This suggests that there is probably a bi-lingual tablet somewhere in the region where Shu-ilishu lived. If such a tablet is found, it could be the Rosetta stone which would solve a 134 year old mystery forever. We will know if the Indus people were literate or illiterate, spoke some variant of Indo-Aryan or proto-Dravidian or Klingon. This find could end the dispute over the indentity of the Harappans.
While no bi-lingual seal has been found so far, various Indus seals have been found in Mesopotamia. G.R. Hunter, who in 1934 concluded that Brahmi was derived from Indus script, observed that square Indus seals could be in Indus language while the circular ones, though in Indus script, could be encoding a non-Indus language. He has a reason for suggesting this: there is one particular circular Mesopotamian seal which has five Indus signs in a sequence not seen before; a square seal found in Kish was similar to the Indus ones.
That has not helped in decipherment. The number of Indus seals found in Mesopotamia are not too many. About thirty seals have been found of which only ten can be dated with certanity. With trade relations lasting centuries this is a disappointing count. So our hope of finding a bi-lingual tablet depends on finding a Sumerian cuneiform tablet.
Another clue could come from the translations of Ur III texts. Mesopotamians were prolific writers: We know what Sargon of Akkad wrote; we can read the seal of Queen Puabi; there are numerous texts which describe in detail how much tax was paid, debt was kept and who broke whose tooth. Due to this meticulous record keeping we can reconstruct the history of people from the Indian subcontinent in Mesopotamia during the period when Khufu was building the Great Pyramid of Giza.
The news about the Meluhhan village came in a paper published in 1977 based on ten Ur III texts from Lagash/Girsu. Last year there was another update based on the translations of 44 texts which has 48 references to Meluhha. The text which connects the Meluhhan village with Guabba is located in the Istanbul Archaeological Museum and was first published in 1912; no one noticed the connection till recently. Hopefully with revived interest in this topic, scholars will keep an eye for such clues which will help us solve this puzzle.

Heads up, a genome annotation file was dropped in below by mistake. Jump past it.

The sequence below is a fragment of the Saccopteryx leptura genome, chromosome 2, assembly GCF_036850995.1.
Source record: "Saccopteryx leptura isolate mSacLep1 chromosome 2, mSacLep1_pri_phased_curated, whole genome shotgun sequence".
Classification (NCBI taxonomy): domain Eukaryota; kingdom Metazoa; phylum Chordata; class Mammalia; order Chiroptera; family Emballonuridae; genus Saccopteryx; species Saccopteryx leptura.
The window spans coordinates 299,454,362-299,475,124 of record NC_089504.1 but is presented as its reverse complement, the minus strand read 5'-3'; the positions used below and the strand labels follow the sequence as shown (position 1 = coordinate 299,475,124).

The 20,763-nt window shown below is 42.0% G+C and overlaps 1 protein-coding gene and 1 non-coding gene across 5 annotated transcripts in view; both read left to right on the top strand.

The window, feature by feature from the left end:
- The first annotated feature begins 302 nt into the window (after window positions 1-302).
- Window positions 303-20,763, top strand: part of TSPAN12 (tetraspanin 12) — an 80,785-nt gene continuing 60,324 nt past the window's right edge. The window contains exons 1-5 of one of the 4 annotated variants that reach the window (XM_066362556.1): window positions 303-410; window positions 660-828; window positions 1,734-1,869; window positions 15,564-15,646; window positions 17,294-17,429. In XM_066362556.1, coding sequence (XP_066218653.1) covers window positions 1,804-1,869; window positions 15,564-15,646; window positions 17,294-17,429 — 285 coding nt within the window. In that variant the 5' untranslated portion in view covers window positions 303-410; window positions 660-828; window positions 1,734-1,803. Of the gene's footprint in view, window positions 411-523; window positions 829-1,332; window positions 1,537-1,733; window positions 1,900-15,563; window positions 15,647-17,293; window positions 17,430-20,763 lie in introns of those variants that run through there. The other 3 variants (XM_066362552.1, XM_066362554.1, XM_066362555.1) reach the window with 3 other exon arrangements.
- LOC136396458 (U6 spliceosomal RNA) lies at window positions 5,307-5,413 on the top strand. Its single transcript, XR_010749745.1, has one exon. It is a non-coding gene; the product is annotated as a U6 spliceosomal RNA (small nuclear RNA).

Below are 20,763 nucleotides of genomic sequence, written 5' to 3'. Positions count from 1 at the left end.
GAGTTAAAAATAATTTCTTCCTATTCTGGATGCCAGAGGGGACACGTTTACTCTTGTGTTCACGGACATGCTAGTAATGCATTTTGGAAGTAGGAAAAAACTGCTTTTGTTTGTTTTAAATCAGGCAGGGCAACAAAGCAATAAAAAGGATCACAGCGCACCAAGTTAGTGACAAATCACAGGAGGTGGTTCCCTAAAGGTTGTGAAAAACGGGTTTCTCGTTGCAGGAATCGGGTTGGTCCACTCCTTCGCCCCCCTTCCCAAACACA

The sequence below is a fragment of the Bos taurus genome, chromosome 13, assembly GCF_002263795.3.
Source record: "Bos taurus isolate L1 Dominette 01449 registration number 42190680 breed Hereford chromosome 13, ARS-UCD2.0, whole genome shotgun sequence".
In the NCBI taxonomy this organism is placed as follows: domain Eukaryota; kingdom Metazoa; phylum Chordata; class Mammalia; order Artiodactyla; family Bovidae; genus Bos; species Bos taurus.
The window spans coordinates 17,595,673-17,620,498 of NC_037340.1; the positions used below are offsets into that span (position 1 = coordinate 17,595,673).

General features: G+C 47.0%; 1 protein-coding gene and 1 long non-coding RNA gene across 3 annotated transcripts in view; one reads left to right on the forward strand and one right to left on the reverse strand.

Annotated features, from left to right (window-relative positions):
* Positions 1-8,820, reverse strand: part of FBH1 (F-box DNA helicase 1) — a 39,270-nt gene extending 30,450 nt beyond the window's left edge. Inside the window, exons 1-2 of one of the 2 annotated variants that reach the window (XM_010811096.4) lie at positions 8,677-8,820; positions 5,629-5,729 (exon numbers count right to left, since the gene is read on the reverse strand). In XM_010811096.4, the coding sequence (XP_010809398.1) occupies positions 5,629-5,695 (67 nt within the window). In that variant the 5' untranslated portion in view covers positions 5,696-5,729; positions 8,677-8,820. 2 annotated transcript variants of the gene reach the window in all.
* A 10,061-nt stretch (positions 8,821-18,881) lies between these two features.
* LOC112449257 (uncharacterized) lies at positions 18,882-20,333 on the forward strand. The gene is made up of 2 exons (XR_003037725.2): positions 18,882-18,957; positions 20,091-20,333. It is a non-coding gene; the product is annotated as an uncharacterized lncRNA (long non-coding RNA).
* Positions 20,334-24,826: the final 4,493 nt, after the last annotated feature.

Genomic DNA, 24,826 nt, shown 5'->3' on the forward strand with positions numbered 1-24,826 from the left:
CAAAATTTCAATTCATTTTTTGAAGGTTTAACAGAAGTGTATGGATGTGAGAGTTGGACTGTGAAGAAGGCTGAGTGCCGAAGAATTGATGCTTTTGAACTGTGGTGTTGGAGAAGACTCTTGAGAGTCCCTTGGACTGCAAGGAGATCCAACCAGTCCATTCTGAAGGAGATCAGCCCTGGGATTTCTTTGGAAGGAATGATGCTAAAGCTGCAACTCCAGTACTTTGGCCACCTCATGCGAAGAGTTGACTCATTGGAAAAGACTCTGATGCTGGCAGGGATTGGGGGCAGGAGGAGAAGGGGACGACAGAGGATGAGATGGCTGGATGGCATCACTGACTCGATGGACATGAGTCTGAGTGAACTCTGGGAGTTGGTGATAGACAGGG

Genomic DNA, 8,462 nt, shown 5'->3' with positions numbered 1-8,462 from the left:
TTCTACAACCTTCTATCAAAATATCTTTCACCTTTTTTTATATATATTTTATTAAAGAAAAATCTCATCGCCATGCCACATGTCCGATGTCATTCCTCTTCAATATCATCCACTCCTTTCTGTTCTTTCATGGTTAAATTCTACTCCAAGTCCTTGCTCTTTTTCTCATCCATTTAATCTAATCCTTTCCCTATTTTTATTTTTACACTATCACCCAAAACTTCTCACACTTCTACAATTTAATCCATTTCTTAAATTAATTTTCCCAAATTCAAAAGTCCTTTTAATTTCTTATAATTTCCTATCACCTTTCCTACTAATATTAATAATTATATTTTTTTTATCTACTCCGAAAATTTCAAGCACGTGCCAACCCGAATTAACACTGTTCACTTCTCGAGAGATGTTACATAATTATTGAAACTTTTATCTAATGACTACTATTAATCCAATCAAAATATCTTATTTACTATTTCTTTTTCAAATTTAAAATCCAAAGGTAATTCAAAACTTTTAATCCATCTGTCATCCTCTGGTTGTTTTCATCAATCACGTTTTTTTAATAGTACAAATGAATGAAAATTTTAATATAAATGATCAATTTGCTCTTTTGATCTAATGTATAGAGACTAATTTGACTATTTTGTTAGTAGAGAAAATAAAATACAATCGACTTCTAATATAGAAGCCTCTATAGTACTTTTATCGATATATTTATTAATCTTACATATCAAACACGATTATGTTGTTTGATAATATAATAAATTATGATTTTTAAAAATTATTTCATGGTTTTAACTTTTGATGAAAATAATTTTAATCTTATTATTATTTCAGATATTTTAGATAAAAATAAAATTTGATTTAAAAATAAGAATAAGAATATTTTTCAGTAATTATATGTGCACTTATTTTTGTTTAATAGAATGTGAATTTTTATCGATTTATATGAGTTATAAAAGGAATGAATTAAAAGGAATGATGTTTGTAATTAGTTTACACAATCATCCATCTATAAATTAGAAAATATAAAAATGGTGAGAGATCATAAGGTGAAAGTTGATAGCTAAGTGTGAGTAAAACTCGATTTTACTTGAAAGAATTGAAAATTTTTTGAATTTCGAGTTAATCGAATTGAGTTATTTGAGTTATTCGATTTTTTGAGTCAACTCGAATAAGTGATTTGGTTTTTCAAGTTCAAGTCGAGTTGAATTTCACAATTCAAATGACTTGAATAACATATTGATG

- The place Ur is important in the Abrahamic religions since it is the birth place of Abraham. According to tradition Abraham lived from 1812 B.C.E to 1637 B.C.E. Since there is evidence for the granary delivering grain between 1981-1973 B.C.E and also between 1972-1964 B.C.E, it is possible that Meluhhans were around during Abraham’s time as well. That is if Abraham is a real historical character. According to Bible’s Buried Secrets — a historical analysis of the Hebrew Bible — the Babylonians exiled the Caananites in 586 B.C.E. It was while living in Babylon, near Ur, that a scribe, named “P” created the Abraham story to enforce the concept of the covenant.
- Many thanks to Hari and Ranjith P for their help in this research.
- Images from Wikipedia.
- Iraq’s ancient past at University of Pennysylvania
- The Middle Asian Interaction Sphere by Gregory L. Possehl
- Shu-ilishu’s Cylinder Seal by Gregory L. Possehl
- Dionisius A. Agius, Classic ships of Islam(BRILL, 2008).
- Charles Keith Maisels, The emergence of civilization (Taylor & Francis, 1990).
- Hammurabi (King of Babylonia.), (University of Chicago Press, 1904).
- Asko Parpola, The Horse and the Language of the Indus Civilization,in The Aryan Debate edited by Thomas R. Trautmann (Oxford University Press, USA), 234-236.
- Edwin Bryant, The Quest for the Origins of Vedic Culture: The Indo-Aryan Migration Debate (Oxford University Press, USA, 2004).
- Michael Roaf, The Cultural Atlas of Mesopotamia and the Ancient Near East (Facts on File, 1990).
- Simo Parpola, Asko Parpola, and Robert H. Brunswig, “The Meluḫḫa Village: Evidence of Acculturation of Harappan Traders in Late Third Millennium Mesopotamia?,” Journal of the Economic and Social History of the Orient 20, no. 2 (May 1977): 129-165.
- P.S Vermaak, “Guabba, the Meluhhan village in Mesopotamia,” Journal for Semitics 17, no. 2 (2008): 553 – 570.